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Pelvic Exam: Care Instructions

Female pelvic organs in lower belly, including fallopian tube, ovary, uterus, cervix, bladder, urethra, vagina, clitoris, labia minora, and rectum.

Overview

When your doctor checks your pelvic organs, it's called a pelvic exam. This exam is done to evaluate symptoms, such as pelvic pain or abnormal vaginal bleeding and discharge. It may also be done to collect samples of cells for cervical cancer screening.

Before your exam, it's important to share some information with your doctor. You can talk about any concerns you may have. Your doctor will also want to know if you are pregnant or use birth control. And your doctor will want to hear about any problems, surgeries, or procedures you have had in your pelvic area. You will also need to tell your doctor when your last period was. Be sure to tell your doctor if there is anything that can be done to help you feel safe during the exam.

Follow-up care is a key part of your treatment and safety. Be sure to make and go to all appointments, and call your doctor or nurse advice line (811 in most provinces and territories) if you are having problems. It's also a good idea to know your test results and keep a list of the medicines you take.

How is a pelvic exam done?

  • During a pelvic exam, you will:
    • Take off your clothes below the waist. You will get a paper or cloth cover to put over the lower half of your body.
    • Lie on your back on an exam table with your feet and legs supported by footrests.
  • The doctor may:
    • Put on gloves and check the opening of your vagina for sores or swelling.
    • Gently put a tool called a speculum into your vagina. It opens the vagina a little bit. You may feel some pressure. The speculum lets your doctor see inside the vagina.
    • Use a small brush, spatula, or swab to get a sample for testing. The doctor then removes the speculum.
    • Put one or two gloved fingers of one hand into your vagina. The other hand goes on your lower belly. This lets your doctor feel your pelvic organs. You will probably feel some pressure.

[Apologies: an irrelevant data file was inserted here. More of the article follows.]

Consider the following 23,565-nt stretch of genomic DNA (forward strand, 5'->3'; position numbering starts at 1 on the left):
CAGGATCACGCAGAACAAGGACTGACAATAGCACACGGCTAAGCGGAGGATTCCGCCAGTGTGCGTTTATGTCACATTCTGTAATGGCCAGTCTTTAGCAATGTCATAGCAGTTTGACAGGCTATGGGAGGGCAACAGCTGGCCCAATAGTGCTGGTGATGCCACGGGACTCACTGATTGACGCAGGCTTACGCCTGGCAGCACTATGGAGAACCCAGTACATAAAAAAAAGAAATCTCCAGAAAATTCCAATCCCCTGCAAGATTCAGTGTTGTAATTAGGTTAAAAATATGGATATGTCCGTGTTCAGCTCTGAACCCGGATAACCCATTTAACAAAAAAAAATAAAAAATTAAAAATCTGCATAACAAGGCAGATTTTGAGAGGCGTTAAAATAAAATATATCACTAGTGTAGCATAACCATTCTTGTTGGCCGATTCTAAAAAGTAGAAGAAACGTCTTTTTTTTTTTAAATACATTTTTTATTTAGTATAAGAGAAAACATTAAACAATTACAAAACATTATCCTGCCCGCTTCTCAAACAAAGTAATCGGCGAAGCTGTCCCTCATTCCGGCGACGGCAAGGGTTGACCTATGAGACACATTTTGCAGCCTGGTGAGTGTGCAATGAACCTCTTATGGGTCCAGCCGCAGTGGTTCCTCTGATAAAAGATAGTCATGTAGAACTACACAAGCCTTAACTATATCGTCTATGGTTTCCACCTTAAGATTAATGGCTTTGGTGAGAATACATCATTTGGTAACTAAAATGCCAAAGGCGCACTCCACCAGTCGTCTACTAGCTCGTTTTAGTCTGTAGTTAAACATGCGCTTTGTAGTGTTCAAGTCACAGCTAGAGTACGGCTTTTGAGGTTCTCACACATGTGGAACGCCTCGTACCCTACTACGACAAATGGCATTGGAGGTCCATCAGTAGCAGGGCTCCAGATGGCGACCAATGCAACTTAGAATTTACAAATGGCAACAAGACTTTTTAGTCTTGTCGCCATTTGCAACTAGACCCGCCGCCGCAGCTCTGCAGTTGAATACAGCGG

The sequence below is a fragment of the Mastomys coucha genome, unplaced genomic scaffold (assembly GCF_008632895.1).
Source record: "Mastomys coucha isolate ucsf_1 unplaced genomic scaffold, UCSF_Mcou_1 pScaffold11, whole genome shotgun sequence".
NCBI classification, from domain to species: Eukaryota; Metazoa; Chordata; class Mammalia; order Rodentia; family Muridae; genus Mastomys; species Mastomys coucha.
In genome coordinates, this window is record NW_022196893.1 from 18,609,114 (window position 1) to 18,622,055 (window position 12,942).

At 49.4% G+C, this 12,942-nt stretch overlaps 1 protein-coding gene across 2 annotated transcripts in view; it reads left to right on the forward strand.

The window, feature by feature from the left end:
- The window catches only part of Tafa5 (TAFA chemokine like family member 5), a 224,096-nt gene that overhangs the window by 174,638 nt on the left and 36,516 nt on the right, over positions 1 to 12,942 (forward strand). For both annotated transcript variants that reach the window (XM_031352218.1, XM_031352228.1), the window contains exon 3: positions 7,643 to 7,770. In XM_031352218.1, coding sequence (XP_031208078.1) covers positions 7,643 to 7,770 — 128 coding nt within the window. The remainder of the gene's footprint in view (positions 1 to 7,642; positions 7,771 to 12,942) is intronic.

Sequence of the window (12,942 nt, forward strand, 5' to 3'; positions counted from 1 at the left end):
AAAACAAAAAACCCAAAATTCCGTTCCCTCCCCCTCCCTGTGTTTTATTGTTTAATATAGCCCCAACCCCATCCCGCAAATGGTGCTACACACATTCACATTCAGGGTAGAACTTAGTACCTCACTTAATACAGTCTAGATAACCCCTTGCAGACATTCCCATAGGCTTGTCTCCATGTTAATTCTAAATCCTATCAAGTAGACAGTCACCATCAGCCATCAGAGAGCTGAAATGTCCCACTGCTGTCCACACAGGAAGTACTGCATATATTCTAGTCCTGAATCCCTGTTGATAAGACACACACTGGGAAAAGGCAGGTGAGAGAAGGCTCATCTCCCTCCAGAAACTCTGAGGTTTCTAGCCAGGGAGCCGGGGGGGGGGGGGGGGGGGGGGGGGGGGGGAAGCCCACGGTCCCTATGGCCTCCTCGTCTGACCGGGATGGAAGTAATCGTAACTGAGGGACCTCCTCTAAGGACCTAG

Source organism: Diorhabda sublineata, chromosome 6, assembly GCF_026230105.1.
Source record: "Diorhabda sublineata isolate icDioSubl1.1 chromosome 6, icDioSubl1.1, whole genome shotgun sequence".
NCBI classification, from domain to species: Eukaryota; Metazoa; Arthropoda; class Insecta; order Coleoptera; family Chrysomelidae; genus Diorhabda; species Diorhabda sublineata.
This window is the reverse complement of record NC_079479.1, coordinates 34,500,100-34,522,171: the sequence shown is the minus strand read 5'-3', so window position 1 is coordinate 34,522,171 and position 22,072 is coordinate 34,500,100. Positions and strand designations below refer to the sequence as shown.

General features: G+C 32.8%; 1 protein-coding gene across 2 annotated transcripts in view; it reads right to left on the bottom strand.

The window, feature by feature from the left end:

• Put one gloved finger into your rectum and one into your vagina, if needed. This can also help check your pelvic organs.

You may have a small amount of vaginal discharge or bleeding after the exam.

Why is a pelvic exam done?

A pelvic exam may be done:

  • To collect samples of cells for cervical cancer screening.
  • To check for vaginal infection.
  • To check for sexually transmitted infections, such as chlamydia or herpes.
  • To help find the cause of abnormal uterine bleeding.
  • To look for problems like uterine fibroids, ovarian cysts, or uterine prolapse.
  • To help find the cause of pelvic or belly pain.
  • Before inserting an intrauterine device (IUD).
  • To collect evidence if you've been sexually assaulted.

What are the risks of a pelvic exam?

There is a small chance that the doctor will find something on a pelvic exam that would not have caused a problem. This is called overdiagnosis. It could lead to tests or treatment you don't need.

When should you call for help?

Watch closely for changes in your health, and be sure to contact your doctor or nurse advice line if you have any problems.

Where can you learn more?

Go to https://www.healthwise.net/patientEd

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Care instructions adapted under license by your healthcare professional. If you have questions about a medical condition or this instruction, always ask your healthcare professional. Healthwise, Incorporated disclaims any warranty or liability for your use of this information.